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ELLESMERE ISLAND, Canada — Everything you thought you knew about camels could change with the recent discovery of Camelini fossils in the High Arctic of Canada.
Canadian researchers found fossil remains from the pliocene period on Ellesmere Island in Canada, and were able to identify them through 3D scans and collagen peptide markers. Scientists said the survival of the collagen was "exceptional" thanks to the consistently chilly temperatures of the region.
The study was published in the March 5 issue of "Nature Communications."
Previous research found camel fossils in the Yukon, but the Ellesmere remains were nearly 750 miles north of those remains.
"The Ellesmere camel is the first evidence that camels inhabited the High Arctic at a time when global temperatures were ~2 to 3 °C greater than modern," researchers wrote.
These northern prehistoric camels would have lived in a forest habitat, with slightly below freezing mean annual temperature, affecting their evolution.
"The findings provide evidence for understanding the evolutionary history of a lineage that also gave rise to modern camels," researchers wrote.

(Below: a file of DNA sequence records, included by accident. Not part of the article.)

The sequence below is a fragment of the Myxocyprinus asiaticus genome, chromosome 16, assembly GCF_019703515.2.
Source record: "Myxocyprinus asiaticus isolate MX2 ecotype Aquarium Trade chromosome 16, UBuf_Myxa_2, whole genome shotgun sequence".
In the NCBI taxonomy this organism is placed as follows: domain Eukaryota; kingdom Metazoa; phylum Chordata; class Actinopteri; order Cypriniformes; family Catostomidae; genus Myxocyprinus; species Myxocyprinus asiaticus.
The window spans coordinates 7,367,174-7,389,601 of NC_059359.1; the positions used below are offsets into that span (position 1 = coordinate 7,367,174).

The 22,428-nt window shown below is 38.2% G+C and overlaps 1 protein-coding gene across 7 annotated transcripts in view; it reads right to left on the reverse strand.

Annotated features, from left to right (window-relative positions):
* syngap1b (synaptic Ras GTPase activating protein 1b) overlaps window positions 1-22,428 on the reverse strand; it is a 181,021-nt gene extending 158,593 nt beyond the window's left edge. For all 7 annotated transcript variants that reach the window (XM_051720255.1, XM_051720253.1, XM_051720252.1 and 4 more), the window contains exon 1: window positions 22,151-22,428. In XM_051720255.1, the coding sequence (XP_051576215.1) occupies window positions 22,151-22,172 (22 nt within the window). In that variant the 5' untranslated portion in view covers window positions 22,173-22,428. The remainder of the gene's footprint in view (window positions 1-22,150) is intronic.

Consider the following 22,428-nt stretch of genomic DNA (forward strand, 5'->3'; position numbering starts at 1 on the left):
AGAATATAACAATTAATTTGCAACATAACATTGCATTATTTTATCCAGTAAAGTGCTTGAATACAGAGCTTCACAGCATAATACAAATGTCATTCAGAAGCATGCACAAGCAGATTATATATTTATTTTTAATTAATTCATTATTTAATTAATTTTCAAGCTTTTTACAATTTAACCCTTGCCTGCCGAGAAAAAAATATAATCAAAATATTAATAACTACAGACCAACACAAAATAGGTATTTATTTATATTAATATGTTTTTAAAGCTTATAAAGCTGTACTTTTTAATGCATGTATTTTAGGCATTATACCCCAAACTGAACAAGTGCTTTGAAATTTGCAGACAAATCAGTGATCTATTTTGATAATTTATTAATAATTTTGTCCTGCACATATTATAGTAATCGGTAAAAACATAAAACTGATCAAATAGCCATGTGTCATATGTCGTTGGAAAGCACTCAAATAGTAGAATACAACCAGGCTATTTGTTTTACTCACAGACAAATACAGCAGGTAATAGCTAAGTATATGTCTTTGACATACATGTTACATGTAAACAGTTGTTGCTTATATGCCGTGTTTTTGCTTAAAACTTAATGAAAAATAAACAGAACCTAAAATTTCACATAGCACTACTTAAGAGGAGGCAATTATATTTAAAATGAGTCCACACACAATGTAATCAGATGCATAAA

The camel's famous humps could have been used as fat storage for the high-arctic-dwelling animals, researchers said.
"Fat deposits could have been critically important for allowing populations to survive and reproduce in harsh climates characterized by 6-month long, cold, winters," they wrote.
The wide, flat foot of modern camels function well on soft surfaces like sand and snow.
Teeth patterns of modern camels also correlate with the pliocene-aged Ellesmere Island. Lower crowned teeth among camels indicate the animals inhabit more closed, forested habitats. Higher crowned teeth indicate open habitats.
"The relatively low-crowned teeth seen in camels today may be the result of a forest-dwelling ancestor," they said.
The fossils are currently displayed in the Canadian Museum of Nature.